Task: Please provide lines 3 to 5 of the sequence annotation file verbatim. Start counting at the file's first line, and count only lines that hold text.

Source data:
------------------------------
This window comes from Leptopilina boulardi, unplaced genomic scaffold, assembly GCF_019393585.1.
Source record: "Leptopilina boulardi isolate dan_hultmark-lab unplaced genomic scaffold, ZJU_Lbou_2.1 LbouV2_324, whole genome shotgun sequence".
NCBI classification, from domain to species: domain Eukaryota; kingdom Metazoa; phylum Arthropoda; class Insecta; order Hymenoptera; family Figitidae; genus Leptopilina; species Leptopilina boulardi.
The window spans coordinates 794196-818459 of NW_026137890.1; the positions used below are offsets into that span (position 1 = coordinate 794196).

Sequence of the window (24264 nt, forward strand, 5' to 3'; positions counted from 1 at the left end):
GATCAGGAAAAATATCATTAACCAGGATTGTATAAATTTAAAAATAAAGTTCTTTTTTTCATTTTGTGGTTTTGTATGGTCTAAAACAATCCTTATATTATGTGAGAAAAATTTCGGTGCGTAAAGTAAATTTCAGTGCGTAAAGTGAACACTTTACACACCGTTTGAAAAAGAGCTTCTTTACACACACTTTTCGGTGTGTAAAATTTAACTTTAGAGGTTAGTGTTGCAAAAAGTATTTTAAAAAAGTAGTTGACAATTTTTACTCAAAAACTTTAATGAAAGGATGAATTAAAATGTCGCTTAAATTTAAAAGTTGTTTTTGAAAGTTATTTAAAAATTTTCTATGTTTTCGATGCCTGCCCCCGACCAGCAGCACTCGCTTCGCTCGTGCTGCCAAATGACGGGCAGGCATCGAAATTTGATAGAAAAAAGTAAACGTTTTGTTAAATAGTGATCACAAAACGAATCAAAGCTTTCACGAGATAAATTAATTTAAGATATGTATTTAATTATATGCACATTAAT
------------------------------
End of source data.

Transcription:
NCBI classification, from domain to species: domain Eukaryota; kingdom Metazoa; phylum Arthropoda; class Insecta; order Hymenoptera; family Figitidae; genus Leptopilina; species Leptopilina boulardi.
The window spans coordinates 794196-818459 of NW_026137890.1; the positions used below are offsets into that span (position 1 = coordinate 794196).

Sequence of the window (24264 nt, forward strand, 5' to 3'; positions counted from 1 at the left end):